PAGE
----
Jayathi Murthy had never been on a plane before she flew to Pullman from her native India to further her studies in mechanical engineering. It was a bumpy ride. “Almost everything went wrong,” she recalls. “I missed every connection all the way.”
Murthy (’81 MS Mech. Eng.) ended up late at night at the Spokane airport, where a custodian let her sleep on an office couch. She completed the last leg of her long journey the next morning.
“It was really quite amazing,” she says more than 40 years later, still marveling at the warmth of the community she encountered in the Inland Northwest and at Washington State University—from the airport employee to fellow students and WSU professors who “took me seriously, which is something that I don’t know that anybody else had up to the point as a student and as a researcher. I used to look forward to getting up and going to class at 8 o’clock in the morning.”
Murthy envisioned a future as a researcher in the private sector, not as the top administrator of a public land-grant university in the Pacific Northwest. A national leader in engineering research and advocate of advancing diversity, equity, and inclusion, she was named president of Oregon State University last June. When she took office at Oregon’s largest university last September, Murthy became the first woman of color and sixteenth person overall to hold the position since OSU was established in 1868.
Being “the first” isn’t new to her. Since her mid-teens, “I have often been the only woman in the room. I’m used to it. You have a lot of eyes on you, so the things you do matter. If you do them well, they make a big impact because people notice.”
During the first half of her career, however, she “had no intention of becoming a department chair or dean or president or administrator or anything like that. I came to [academic leadership] pretty late.”
After earning a doctoral degree in mechanical engineering at the University of Minnesota, Murthy taught at Arizona State University for four years before leaving for a computational fluid dynamics (CFD) software start up. There she helped develop some of the most widely used CFD software in the world.
A decade later, she returned to academia as an associate professor at Carnegie Mellon University. Then it was on to Purdue University and the University of Texas at Austin, where she was department chair. In 2016, she became the first female dean of the Henry Samueli School of Engineering and Applied Science at the University of California, Los Angeles, where she established the UCLA Women in Engineering program.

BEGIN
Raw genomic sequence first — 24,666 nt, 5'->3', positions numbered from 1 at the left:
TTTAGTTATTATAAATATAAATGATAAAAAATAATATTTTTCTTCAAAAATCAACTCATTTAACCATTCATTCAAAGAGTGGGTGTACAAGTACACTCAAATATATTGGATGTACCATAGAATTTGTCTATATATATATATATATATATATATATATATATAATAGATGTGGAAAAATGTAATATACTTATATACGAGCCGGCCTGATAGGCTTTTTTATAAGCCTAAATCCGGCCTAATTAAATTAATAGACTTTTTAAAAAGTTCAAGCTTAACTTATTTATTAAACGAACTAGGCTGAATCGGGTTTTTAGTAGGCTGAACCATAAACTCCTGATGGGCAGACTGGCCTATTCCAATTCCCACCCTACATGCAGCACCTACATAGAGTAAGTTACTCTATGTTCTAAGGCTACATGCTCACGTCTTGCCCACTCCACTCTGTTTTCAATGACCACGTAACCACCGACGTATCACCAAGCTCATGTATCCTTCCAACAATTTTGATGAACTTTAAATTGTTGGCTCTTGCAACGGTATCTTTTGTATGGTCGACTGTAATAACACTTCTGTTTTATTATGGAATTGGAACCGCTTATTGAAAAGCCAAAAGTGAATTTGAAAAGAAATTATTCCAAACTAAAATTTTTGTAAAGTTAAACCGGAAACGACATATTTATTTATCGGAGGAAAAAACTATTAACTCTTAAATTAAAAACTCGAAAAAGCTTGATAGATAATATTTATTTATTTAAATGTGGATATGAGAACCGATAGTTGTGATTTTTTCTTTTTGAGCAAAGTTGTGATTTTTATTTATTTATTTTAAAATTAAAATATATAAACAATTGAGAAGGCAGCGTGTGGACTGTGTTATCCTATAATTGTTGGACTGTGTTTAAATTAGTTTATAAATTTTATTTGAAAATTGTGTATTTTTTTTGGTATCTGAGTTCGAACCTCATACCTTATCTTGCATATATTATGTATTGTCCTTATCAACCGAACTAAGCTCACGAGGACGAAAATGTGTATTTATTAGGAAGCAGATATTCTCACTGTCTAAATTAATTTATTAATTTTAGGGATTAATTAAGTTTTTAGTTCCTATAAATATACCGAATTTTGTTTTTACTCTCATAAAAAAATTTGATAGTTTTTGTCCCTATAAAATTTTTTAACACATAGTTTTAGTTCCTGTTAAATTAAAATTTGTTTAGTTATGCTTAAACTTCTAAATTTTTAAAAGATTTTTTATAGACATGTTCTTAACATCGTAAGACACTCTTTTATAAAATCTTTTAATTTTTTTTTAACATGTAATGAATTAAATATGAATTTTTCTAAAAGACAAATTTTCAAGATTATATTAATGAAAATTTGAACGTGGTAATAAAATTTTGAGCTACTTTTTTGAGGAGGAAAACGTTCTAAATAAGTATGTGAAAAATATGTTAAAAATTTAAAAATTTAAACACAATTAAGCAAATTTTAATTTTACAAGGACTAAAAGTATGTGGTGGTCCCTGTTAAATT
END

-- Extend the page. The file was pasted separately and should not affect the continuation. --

Murthy has authored more than 330 technical publications and is a member of the National Academy of Engineering, a foreign fellow of the Indian National Academy of Engineering, and a fellow of the American Society of Mechanical Engineers. She has served on the Engineering and Computer Science jury for India’s prestigious Infosys Prize since 2018. Her own research focuses on nanoscale heat transfer, computational fluid dynamics, and more.
Murthy describes her new role at OSU as “a huge opportunity to make a difference.” She aims to grow faculty research, including infrastructure and funding, as well as scholarship, innovation, and outreach—all with a focus on diversity, equity, and inclusion.
“It’s important to bring in people of all backgrounds and make them successful here,” she says, particularly noting women and students of color. “I hope I can build bigger pathways for them. I think that is a responsibility that I have because of what I’ve been through. I come to the role with a certain kind of understanding, and I think it is incumbent upon me to use that understanding and responsibility to broaden student access and improve the climate for folks who enter academia in a similar position.”
Enrollment, driven by declining birth rates, is predicted to drop nationwide from 2025 onward. “This is a huge threat all across the board,” Murthy says. “We’re also going to be feeling the effects of the COVID-19 pandemic going forward. We’re now feeling the impact of learning loss during COVID. Mental health challenges are also a big issue.”
State funding for public higher education and keeping costs down for students are particular priorities. So is Extension. “I’m really struck by how many boots on the ground we have and how connected we are in communities,” Murthy says. At the same time, “The land-grant mission is evolving. We’re increasingly experiencing issues of climate change and issues of urban growth and development.”
While focused on the future of OSU, Murthy has never forgotten her roots in American scholarship and carries “a deep sense of gratitude” for WSU. “WSU gave me my first shot in this country,” she says. “It was such a positive and encouraging experience. I want to make sure people know.”